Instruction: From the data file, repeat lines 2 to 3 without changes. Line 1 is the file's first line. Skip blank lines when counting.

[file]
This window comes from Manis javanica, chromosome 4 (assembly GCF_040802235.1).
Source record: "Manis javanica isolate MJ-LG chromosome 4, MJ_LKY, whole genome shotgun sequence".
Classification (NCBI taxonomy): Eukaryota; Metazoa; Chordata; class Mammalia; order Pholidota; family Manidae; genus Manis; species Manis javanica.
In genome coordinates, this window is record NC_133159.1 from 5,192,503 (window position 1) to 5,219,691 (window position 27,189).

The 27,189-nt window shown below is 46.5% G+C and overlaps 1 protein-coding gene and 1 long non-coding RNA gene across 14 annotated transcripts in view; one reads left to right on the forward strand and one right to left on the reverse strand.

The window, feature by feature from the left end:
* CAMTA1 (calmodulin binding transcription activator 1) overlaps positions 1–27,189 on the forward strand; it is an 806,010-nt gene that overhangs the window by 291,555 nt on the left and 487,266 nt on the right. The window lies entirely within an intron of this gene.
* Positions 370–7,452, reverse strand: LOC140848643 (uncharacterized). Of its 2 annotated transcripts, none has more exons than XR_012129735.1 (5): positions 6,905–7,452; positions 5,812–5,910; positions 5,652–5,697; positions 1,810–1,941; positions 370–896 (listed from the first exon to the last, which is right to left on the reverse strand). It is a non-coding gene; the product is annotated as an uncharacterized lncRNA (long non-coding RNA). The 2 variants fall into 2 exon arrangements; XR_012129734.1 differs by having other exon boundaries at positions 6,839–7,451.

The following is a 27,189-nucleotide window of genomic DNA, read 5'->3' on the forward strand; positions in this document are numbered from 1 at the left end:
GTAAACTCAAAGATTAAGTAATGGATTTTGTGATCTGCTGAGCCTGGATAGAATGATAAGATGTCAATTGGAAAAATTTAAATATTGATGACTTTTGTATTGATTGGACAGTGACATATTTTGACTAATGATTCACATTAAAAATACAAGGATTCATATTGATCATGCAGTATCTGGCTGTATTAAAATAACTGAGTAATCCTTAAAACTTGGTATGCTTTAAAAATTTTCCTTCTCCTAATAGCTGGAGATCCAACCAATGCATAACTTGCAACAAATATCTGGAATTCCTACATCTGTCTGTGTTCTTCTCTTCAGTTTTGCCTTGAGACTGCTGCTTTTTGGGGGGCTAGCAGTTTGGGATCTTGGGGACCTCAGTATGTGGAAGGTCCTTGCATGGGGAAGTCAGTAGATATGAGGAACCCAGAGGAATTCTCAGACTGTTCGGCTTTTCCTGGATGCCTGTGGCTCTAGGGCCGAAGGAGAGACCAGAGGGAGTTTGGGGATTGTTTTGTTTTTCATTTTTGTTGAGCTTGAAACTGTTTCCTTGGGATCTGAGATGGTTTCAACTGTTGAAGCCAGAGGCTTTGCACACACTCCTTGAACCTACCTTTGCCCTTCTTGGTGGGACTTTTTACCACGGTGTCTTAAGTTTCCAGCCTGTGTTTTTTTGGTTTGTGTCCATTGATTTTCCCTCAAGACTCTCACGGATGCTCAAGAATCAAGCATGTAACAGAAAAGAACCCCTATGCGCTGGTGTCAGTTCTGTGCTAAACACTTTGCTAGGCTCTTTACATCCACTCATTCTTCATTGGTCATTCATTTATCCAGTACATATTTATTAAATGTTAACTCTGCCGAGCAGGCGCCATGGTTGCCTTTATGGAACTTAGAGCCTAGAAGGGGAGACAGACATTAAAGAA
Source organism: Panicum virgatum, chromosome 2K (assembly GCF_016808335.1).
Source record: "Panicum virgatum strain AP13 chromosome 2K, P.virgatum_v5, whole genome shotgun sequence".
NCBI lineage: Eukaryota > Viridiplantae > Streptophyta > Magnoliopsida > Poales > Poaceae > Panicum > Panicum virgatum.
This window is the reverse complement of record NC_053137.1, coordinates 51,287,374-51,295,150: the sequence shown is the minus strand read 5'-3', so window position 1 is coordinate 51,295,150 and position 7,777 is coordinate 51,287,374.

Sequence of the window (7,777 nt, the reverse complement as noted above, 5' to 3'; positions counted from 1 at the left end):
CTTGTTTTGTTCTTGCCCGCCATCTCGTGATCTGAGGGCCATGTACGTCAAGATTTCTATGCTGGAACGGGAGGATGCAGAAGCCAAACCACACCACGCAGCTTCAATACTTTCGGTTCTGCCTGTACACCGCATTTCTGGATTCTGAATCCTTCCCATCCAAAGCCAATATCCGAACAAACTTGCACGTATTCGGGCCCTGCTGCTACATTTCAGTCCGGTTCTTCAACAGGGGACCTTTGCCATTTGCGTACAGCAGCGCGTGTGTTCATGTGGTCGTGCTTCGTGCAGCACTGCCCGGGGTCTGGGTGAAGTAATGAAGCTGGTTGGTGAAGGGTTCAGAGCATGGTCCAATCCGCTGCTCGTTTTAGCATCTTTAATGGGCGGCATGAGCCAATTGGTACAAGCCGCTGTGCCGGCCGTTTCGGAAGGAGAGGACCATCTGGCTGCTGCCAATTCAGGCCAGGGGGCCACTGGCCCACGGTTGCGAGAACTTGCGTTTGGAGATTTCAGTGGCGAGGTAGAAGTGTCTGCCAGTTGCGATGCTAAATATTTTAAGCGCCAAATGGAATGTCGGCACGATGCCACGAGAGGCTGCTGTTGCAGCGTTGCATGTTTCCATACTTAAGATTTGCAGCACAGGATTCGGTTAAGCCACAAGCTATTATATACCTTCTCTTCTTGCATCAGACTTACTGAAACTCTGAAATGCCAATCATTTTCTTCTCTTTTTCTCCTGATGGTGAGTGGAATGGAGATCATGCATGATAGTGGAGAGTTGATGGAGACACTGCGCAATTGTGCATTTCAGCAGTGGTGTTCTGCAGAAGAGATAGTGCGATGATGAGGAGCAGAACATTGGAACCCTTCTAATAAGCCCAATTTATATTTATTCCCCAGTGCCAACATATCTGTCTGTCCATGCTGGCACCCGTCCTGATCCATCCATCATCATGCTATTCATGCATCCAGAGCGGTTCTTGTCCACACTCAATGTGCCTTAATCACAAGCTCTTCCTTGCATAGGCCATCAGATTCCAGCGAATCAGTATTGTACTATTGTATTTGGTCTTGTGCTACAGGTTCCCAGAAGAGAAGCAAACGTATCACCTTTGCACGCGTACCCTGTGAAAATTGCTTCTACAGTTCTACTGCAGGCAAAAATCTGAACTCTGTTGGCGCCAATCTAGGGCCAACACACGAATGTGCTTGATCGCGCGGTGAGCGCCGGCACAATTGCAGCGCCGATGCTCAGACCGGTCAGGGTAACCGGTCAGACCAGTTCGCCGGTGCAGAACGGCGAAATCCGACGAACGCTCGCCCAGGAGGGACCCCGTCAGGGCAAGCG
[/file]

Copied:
Source record: "Manis javanica isolate MJ-LG chromosome 4, MJ_LKY, whole genome shotgun sequence".
Classification (NCBI taxonomy): Eukaryota; Metazoa; Chordata; class Mammalia; order Pholidota; family Manidae; genus Manis; species Manis javanica.